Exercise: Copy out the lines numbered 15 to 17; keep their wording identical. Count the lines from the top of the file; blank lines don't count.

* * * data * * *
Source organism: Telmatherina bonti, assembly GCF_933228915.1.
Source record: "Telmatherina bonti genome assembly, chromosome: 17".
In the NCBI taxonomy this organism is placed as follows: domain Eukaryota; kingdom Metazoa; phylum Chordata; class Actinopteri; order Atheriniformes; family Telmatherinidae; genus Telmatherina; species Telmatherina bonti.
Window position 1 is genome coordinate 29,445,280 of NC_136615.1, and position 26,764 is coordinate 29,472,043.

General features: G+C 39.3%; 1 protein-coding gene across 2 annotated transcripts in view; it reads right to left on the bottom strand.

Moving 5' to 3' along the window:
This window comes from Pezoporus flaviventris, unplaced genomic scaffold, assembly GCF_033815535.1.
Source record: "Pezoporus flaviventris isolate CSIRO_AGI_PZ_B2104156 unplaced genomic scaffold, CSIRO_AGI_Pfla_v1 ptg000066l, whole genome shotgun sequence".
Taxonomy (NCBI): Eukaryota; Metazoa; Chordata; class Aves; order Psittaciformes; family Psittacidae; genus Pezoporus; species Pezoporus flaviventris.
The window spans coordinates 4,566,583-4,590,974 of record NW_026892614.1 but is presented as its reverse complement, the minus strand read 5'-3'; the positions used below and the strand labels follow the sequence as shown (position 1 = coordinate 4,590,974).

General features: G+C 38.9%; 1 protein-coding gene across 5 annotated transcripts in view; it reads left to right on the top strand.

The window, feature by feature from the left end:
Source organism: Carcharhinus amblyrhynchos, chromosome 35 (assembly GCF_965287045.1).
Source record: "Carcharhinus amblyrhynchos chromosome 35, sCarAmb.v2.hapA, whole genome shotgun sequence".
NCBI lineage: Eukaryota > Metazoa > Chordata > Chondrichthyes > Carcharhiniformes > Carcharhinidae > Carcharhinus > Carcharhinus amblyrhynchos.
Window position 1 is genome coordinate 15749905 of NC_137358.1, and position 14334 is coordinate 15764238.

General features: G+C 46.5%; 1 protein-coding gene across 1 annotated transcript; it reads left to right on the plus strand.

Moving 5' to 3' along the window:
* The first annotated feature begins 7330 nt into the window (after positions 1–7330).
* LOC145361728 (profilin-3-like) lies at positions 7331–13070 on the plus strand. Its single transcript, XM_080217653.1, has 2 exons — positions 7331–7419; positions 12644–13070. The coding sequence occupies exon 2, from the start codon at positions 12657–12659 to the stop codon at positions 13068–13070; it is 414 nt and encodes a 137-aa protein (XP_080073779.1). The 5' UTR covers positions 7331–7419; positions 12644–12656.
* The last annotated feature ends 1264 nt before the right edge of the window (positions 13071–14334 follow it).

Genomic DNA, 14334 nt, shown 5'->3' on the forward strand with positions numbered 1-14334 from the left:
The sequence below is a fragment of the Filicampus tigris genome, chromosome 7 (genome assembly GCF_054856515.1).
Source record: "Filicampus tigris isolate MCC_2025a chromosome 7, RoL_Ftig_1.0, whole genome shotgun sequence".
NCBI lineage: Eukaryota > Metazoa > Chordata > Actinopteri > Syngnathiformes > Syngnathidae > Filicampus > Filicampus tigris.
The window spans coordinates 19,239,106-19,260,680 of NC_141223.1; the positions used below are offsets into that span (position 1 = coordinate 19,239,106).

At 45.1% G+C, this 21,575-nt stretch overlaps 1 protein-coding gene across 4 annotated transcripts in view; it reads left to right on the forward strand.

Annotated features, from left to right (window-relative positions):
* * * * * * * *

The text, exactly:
NCBI lineage: Eukaryota > Metazoa > Chordata > Chondrichthyes > Carcharhiniformes > Carcharhinidae > Carcharhinus > Carcharhinus amblyrhynchos.
Window position 1 is genome coordinate 15749905 of NC_137358.1, and position 14334 is coordinate 15764238.

General features: G+C 46.5%; 1 protein-coding gene across 1 annotated transcript; it reads left to right on the plus strand.